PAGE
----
Defense Media Network

Naval Station Norfolk Projects Power

The world’s largest naval installation is constantly in motion. Spanning more than 6,200 acres with a combined workforce of nearly 70,000 military and government/civilian employees, Naval Station Norfolk is home to 326 tenant activities. They run the gamut, from training and education to logistics, communications, intelligence, maintenance and much more.

But the overarching mission of Naval Station Norfolk (NAVSTA Norfolk) is to project U.S. naval power. Central to that objective are the 60-plus ships, five submarines, four aircraft carriers (plus USS Ford CVN 78, new construction), 190-plus aircraft and attached warfighters who call Norfolk home. Organized under five major commands – Commander, Naval Surface Force Atlantic (COMNAVSURFLANT); Commander, Naval Air Force Atlantic (COMNAVAIRLANT); Commander, Submarine Force Atlantic (COMSUBLANT); Military Sealift Command; and Marine Forces Command (MARFORCOM) – these operational units provide forward presence above, below and on the sea around the globe.

As Naval Station Norfolk celebrates its 100th anniversary, we present a sampling of the Norfolk-based units that are currently at the tip of the spear – a snapshot of those who answer the call to ship out and project Navy power in defense of freedom.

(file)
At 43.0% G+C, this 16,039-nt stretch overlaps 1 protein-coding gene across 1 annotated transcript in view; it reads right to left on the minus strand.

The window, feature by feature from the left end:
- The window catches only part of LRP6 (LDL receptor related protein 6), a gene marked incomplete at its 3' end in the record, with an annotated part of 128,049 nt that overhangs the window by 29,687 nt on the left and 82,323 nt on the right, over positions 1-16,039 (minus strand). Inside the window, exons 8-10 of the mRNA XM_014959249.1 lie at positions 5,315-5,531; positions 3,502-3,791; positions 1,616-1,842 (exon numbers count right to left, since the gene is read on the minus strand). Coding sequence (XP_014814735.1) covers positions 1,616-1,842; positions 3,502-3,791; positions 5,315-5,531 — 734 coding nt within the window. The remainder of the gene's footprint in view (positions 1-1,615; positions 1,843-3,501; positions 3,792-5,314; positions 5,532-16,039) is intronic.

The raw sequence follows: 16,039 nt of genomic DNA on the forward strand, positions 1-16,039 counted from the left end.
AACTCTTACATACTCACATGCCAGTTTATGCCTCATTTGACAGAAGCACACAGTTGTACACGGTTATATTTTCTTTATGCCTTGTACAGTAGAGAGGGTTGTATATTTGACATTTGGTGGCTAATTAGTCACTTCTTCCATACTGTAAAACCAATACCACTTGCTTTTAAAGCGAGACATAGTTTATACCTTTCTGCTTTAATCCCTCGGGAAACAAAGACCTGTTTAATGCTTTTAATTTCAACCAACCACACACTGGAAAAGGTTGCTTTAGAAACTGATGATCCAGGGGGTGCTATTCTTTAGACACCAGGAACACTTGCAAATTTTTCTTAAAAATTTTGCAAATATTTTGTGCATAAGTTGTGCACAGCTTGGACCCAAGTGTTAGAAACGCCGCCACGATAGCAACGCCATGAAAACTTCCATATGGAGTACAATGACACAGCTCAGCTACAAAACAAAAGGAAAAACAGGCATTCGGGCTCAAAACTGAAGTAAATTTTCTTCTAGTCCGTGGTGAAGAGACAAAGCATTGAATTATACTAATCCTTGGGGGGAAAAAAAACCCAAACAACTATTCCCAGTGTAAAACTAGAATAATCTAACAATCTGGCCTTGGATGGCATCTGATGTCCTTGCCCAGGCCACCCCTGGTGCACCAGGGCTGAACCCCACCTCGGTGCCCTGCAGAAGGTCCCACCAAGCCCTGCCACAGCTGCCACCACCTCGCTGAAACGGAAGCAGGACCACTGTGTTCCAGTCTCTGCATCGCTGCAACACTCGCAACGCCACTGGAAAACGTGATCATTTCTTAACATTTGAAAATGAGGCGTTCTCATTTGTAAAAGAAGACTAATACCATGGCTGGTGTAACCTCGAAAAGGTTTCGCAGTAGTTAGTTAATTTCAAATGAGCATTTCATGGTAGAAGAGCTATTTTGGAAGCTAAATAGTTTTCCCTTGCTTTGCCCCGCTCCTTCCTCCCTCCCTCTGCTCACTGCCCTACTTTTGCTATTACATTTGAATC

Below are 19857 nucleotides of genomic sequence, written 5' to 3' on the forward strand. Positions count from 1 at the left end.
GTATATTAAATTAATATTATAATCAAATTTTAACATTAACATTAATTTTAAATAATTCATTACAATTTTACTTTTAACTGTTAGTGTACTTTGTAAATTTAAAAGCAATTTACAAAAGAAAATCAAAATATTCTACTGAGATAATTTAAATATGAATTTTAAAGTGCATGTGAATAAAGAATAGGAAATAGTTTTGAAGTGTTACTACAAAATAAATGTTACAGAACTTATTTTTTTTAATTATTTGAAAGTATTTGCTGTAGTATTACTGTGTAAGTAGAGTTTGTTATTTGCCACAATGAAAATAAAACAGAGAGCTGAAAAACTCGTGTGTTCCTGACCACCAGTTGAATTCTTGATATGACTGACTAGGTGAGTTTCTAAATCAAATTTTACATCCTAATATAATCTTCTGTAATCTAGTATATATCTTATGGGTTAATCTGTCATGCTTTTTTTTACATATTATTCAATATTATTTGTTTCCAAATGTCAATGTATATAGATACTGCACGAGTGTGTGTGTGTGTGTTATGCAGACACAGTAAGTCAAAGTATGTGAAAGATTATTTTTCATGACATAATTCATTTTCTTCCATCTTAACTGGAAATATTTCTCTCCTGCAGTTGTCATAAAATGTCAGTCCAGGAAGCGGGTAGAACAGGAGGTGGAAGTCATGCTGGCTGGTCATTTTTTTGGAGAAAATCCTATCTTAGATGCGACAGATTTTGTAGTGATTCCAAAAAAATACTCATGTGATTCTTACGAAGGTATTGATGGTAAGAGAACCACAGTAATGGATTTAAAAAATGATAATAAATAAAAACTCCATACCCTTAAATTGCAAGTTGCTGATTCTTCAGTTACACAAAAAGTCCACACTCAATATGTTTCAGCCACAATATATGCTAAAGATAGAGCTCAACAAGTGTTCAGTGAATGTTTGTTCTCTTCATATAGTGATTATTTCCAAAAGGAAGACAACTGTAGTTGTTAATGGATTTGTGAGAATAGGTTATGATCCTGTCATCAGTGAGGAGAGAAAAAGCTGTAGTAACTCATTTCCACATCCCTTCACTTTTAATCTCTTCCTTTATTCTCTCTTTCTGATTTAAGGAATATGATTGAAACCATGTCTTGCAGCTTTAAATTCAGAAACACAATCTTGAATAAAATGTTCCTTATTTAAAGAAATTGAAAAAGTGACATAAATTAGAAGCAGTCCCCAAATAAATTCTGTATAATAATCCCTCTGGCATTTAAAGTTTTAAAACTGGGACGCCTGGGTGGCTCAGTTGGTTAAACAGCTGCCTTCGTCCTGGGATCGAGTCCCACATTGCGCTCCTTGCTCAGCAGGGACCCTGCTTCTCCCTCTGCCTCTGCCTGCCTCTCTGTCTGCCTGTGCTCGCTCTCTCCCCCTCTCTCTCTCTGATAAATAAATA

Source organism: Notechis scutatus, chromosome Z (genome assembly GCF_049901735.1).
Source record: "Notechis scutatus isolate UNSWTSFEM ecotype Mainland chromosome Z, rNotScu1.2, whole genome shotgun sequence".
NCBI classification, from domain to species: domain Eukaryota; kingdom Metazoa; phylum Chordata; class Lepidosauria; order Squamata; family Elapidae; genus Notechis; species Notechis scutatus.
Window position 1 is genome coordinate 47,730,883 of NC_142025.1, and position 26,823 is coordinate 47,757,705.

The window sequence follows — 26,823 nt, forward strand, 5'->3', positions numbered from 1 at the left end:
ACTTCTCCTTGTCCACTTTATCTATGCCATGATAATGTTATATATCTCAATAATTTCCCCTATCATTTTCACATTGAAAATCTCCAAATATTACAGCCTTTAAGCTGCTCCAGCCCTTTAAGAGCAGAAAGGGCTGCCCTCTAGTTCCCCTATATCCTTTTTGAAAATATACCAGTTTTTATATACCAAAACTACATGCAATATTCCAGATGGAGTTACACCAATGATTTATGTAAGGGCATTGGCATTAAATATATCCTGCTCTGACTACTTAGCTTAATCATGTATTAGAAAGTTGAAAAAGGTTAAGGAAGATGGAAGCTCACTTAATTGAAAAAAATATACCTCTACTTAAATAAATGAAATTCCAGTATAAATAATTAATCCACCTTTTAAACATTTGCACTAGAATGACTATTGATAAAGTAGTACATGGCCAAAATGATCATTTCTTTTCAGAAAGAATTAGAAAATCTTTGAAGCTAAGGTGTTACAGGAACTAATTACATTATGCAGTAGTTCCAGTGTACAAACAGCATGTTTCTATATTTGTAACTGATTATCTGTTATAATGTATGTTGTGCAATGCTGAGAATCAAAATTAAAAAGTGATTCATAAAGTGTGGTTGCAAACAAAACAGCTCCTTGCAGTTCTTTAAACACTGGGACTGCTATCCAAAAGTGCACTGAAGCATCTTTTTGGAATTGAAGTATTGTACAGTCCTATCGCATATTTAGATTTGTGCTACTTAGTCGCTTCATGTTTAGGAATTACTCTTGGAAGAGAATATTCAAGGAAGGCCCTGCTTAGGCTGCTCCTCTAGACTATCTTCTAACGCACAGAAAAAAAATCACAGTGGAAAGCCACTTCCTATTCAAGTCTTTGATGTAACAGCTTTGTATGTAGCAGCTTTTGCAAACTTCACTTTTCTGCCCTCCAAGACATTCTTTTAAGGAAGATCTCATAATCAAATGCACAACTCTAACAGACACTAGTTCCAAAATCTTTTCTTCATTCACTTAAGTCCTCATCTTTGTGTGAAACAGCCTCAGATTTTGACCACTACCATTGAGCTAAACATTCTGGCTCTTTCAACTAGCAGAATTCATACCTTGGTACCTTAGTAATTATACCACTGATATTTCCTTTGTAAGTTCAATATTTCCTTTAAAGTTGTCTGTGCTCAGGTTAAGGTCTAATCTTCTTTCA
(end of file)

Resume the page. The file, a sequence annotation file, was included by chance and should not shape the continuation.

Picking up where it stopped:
Established in 1975 to consolidate the cruiser-destroyer, amphibious, and service force of the U.S. Atlantic Fleet, Commander, Naval Surface Force Atlantic is one of the six United States Naval Type Commands. Headquartered at NAVSTA Norfolk, SURFLANT boasts more than 60 ships and special mission and fleet support units that make up the more than 29 commands of the force.

More than 25,000 personnel man and support SURFLANT cruisers, destroyers and amphibious ships, from the continental U.S. to the Atlantic and Indian Oceans, the Mediterranean Sea, Caribbean Sea, and the Persian Gulf. In addition, the command’s Naval Beach Group (Amphibious Seabees, a Beachmaster unit, and assault craft Units) provide essential pre and post-landing support to U.S. Navy amphibious forces.

To highlight the Norfolk-based units that operate under the command of Naval Surface Force Atlantic, here are five ships from the destroyer, cruiser, amphibious assault, amphibious transport dock and dock landing ship communities.

USS Jason Dunham (DDG 109) – Commissioned in 2010, the Dunham is one of the newest guided missile destroyers in the Arleigh Burke (DDG 51) class. Homeported in Norfolk, her roughly 380 officers and enlisted crew are multimission capable, conducting anti-air warfare (AAW), anti-submarine warfare (ASW), and anti-surface warfare (ASUW) as part of Destroyer Squadron 28 and Carrier Strike Group 8.

USS Vella Gulf (CG 72) – Commissioned in 1993, the USS Vella Gulf is the penultimate Ticonderoga-class Aegis-guided missile cruiser. Manned by up to 400 Norfolk-based officers and enlisted, CG 72 is a multimission anti-air warfare (AAW), antisubmarine warfare (ASW), naval surface fire support (NSFS) and anti-surface warfare (ASUW) surface combatant capable of supporting carrier battle groups, amphibious forces or operating independently and as flagships of surface action groups. USS Vella Gulf is part of Carrier Strike Group 12.